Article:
This pamphlet is not a definitive statement, nor a blueprint for the future of a radical democratic politics. It’s more a conversation in progress. How can we recapture a collective desire to challenge poverty, exploitation and inequality - concerns which made Left democracy in the twentieth century a central humanising force - with a language and practice of the public good which equally encourages the individual desire for personal autonomy, emancipation and self-expression? We need a sense of the future which can dispel some of the cynicism of the present. The aim of this collection of essays is to generate debate and discussion, and to challenge that politics which, under New Labour, has become contemptuous of openness, critical thought and imagination.


About Signs of the Times


Signs of the Times is a London-based discussion group. The group was formed in early 1992 when the magazine Marxism Today closed and sought to continue to develop the debate around the magazine’s ‘New Times’ analysis ; especially post-Fordism, postmodernism, globalisation and the politics of identity.

Since 1992 Signs of the Times has organised conferences on the legacy of Foucault, theories of postmodernism, the revival of the city state, and the long-term significance of Labour‚s 1997 landslide. Speakers have included Anthony Giddens, Doreen Massey, Charles Jencks, Sadie Plant, Ed Soja, Nikolas Rose and Elizabeth WilsonThe core activity of the group is a twice-yearly seminar series. These run over a six week period on Monday evenings. Recent themes have included a critique of the Third Way, the rebranding Britain debate, how governments can affect the cultural industries and the basics of good governance.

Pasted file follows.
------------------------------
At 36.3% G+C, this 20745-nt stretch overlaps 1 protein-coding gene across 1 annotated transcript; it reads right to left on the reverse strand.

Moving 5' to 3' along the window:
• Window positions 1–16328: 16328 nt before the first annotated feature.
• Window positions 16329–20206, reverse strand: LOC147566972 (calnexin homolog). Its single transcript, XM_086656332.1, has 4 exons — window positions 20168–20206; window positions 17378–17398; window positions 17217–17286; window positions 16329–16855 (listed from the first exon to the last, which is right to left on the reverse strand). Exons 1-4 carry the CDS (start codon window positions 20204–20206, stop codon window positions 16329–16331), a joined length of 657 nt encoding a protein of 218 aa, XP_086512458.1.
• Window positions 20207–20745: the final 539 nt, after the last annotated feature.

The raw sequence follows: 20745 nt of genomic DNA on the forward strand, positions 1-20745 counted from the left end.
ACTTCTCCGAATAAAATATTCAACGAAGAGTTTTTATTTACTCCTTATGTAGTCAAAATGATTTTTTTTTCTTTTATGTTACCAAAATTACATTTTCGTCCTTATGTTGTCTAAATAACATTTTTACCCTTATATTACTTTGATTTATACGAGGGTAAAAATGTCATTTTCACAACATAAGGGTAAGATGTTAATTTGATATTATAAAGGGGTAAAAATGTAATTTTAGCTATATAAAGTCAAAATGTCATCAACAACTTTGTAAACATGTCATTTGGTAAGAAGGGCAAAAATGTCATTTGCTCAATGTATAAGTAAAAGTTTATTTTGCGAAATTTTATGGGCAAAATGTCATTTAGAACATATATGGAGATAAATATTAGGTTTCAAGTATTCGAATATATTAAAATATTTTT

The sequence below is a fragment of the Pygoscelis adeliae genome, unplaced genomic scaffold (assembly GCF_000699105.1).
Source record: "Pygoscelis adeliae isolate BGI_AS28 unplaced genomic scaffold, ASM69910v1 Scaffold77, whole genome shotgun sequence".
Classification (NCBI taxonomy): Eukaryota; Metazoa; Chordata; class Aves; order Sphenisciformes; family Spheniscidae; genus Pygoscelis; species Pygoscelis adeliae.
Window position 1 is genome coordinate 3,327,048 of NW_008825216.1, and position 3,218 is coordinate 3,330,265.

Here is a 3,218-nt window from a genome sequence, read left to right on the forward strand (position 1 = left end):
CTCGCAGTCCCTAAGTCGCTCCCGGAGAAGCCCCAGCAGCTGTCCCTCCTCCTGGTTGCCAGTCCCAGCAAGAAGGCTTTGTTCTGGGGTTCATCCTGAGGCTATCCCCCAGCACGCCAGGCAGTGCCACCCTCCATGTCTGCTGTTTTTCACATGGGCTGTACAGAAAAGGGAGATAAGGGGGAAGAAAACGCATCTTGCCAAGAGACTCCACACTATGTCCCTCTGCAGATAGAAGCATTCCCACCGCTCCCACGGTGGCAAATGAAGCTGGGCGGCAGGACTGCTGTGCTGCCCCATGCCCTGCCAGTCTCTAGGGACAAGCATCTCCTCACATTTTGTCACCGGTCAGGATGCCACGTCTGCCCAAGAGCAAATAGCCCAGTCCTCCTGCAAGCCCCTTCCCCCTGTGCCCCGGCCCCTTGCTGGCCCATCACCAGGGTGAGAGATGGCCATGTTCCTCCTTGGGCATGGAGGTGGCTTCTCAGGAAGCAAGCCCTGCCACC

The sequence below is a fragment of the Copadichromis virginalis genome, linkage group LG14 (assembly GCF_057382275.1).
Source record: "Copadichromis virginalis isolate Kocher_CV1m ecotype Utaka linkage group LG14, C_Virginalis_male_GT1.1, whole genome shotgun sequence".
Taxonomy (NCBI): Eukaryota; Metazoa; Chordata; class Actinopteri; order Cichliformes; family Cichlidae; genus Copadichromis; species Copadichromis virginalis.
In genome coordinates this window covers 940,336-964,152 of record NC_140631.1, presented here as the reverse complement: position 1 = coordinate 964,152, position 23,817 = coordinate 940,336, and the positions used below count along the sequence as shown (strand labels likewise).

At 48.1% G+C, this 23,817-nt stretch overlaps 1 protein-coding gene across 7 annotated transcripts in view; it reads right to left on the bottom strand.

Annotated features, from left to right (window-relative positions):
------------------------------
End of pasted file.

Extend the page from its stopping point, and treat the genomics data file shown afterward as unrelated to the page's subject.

Signs of the Times has published three books, all with the publishers Lawrence & Wishart. The latest is The Moderniser’s Dilemma : Radical Politics in the Age of Blair. A wide-ranging exploration of both new Labour, and oppositional, models of modernisation contributors include Andrew Gamble, Stephen Twigg, Anne Showstack Sassoon and Michael Gove.


Balancing Acts

The Hard Centre by Jeremy Gilbert

Technocrats or Intellectuals? By Geoff Andrews

The Spin Cycle: Truth and Appearance in Politics By Tim Bewes

The Art of Life By Jonathan Rutherford

The Long Revolution by Wendy Wheeler

From Signs of the Times to Signing the Times By Mark Perryman